You know those words on vocabulary lists (especially in foreign language classes) you're convinced you'll never need?
Like Herbergsmutter (female youth hostel director), a word I learned in first-year German. Or caballo (slang for heroin), which I had to memorize junior year of high school in my Spanish film class. Or 水利 (shuili, water conservancy), from the ninth lesson of my outdated Chinese textbook.
These are the kinds of words we dutifully study for exams but then quickly forget while learning new, more useful vocabulary. Do I really need to know how to score smack in Madrid before I've mastered irregular verbs?
Such was my opinion of 萝卜 (luobo, radish), which I had to memorize during a unit on Chinese food. Not planning to be closely involved with edible root vegetables in China, it's a word that I learned, planned not to use ever again, and subsequently forgot.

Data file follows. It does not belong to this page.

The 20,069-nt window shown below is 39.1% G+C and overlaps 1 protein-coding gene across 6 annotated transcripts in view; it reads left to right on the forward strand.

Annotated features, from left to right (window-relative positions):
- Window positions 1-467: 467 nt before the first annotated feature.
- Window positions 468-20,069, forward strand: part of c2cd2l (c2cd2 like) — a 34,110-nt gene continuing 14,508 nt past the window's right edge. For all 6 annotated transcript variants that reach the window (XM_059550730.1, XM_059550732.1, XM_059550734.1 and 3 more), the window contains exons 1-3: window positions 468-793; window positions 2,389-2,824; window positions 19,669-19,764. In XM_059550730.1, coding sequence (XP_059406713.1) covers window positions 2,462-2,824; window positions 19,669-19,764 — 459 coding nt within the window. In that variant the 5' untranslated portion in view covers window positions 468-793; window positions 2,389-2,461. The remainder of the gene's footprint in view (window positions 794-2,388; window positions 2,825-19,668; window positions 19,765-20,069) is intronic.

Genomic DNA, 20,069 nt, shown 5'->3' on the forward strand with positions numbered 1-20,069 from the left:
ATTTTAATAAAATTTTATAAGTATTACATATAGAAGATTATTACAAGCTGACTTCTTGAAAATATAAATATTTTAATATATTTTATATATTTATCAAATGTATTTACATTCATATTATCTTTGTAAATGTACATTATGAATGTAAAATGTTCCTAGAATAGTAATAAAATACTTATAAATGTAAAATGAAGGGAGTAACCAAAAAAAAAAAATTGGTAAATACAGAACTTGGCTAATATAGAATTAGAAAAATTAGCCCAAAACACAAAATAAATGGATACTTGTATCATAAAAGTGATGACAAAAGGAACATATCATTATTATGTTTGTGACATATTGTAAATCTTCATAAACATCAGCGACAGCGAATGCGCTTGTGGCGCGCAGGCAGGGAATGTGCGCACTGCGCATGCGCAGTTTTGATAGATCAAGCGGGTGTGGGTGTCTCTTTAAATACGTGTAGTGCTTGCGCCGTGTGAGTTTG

But today, after a foot massage in Chinatown, I actually needed to use the word luobo during a conversation in the parking lot of Diho Plaza. An animated couple was trying to explain to me, over the din of honking cars, the different properties of 白萝卜 (daikon radish) versus 绿萝卜 (green radish) according to Chinese traditional medicine.
I swear, I couldn't make this stuff up even if I tried.
教訓: Don't overlook page 237 of Discussing Everything Chinese, Vol. 1 (though I still doubt I'll ever need caballo in my back pocket).